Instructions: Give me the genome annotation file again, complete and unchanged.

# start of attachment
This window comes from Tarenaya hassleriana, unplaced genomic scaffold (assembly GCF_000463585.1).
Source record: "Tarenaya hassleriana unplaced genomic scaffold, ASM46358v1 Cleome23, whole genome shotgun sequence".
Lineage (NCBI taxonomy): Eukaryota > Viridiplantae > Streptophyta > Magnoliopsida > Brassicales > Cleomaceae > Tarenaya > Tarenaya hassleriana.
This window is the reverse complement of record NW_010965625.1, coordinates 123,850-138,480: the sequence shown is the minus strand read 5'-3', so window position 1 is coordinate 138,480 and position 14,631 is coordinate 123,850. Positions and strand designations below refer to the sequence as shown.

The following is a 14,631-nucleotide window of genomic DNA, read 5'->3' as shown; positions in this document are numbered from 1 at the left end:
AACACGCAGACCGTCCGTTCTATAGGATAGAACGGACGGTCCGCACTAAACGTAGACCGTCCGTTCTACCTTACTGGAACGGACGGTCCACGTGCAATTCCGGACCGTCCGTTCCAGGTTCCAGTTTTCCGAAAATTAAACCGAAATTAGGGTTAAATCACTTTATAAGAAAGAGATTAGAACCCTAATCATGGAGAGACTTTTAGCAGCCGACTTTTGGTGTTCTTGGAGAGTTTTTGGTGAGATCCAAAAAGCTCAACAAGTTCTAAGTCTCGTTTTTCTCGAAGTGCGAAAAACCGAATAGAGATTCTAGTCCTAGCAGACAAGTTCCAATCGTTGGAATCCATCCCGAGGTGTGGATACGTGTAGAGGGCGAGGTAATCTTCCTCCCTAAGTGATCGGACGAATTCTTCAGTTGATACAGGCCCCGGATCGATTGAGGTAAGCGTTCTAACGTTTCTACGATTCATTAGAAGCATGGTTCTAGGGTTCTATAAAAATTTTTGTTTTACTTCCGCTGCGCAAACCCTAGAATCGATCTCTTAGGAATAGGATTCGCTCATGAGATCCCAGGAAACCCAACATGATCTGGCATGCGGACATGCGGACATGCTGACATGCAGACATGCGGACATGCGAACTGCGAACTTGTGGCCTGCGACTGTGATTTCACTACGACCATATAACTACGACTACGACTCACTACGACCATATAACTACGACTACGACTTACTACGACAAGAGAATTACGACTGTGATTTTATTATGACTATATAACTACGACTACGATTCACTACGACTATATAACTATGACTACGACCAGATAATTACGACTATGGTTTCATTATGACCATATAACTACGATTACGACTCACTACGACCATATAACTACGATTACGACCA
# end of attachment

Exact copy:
This window comes from Tarenaya hassleriana, unplaced genomic scaffold (assembly GCF_000463585.1).
Source record: "Tarenaya hassleriana unplaced genomic scaffold, ASM46358v1 Cleome23, whole genome shotgun sequence".
Lineage (NCBI taxonomy): Eukaryota > Viridiplantae > Streptophyta > Magnoliopsida > Brassicales > Cleomaceae > Tarenaya > Tarenaya hassleriana.
This window is the reverse complement of record NW_010965625.1, coordinates 123,850-138,480: the sequence shown is the minus strand read 5'-3', so window position 1 is coordinate 138,480 and position 14,631 is coordinate 123,850. Positions and strand designations below refer to the sequence as shown.

The following is a 14,631-nucleotide window of genomic DNA, read 5'->3' as shown; positions in this document are numbered from 1 at the left end:
AACACGCAGACCGTCCGTTCTATAGGATAGAACGGACGGTCCGCACTAAACGTAGACCGTCCGTTCTACCTTACTGGAACGGACGGTCCACGTGCAATTCCGGACCGTCCGTTCCAGGTTCCAGTTTTCCGAAAATTAAACCGAAATTAGGGTTAAATCACTTTATAAGAAAGAGATTAGAACCCTAATCATGGAGAGACTTTTAGCAGCCGACTTTTGGTGTTCTTGGAGAGTTTTTGGTGAGATCCAAAAAGCTCAACAAGTTCTAAGTCTCGTTTTTCTCGAAGTGCGAAAAACCGAATAGAGATTCTAGTCCTAGCAGACAAGTTCCAATCGTTGGAATCCATCCCGAGGTGTGGATACGTGTAGAGGGCGAGGTAATCTTCCTCCCTAAGTGATCGGACGAATTCTTCAGTTGATACAGGCCCCGGATCGATTGAGGTAAGCGTTCTAACGTTTCTACGATTCATTAGAAGCATGGTTCTAGGGTTCTATAAAAATTTTTGTTTTACTTCCGCTGCGCAAACCCTAGAATCGATCTCTTAGGAATAGGATTCGCTCATGAGATCCCAGGAAACCCAACATGATCTGGCATGCGGACATGCGGACATGCTGACATGCAGACATGCGGACATGCGAACTGCGAACTTGTGGCCTGCGACTGTGATTTCACTACGACCATATAACTACGACTACGACTCACTACGACCATATAACTACGACTACGACTTACTACGACAAGAGAATTACGACTGTGATTTTATTATGACTATATAACTACGACTACGATTCACTACGACTATATAACTATGACTACGACCAGATAATTACGACTATGGTTTCATTATGACCATATAACTACGATTACGACTCACTACGACCATATAACTACGATTACGACCA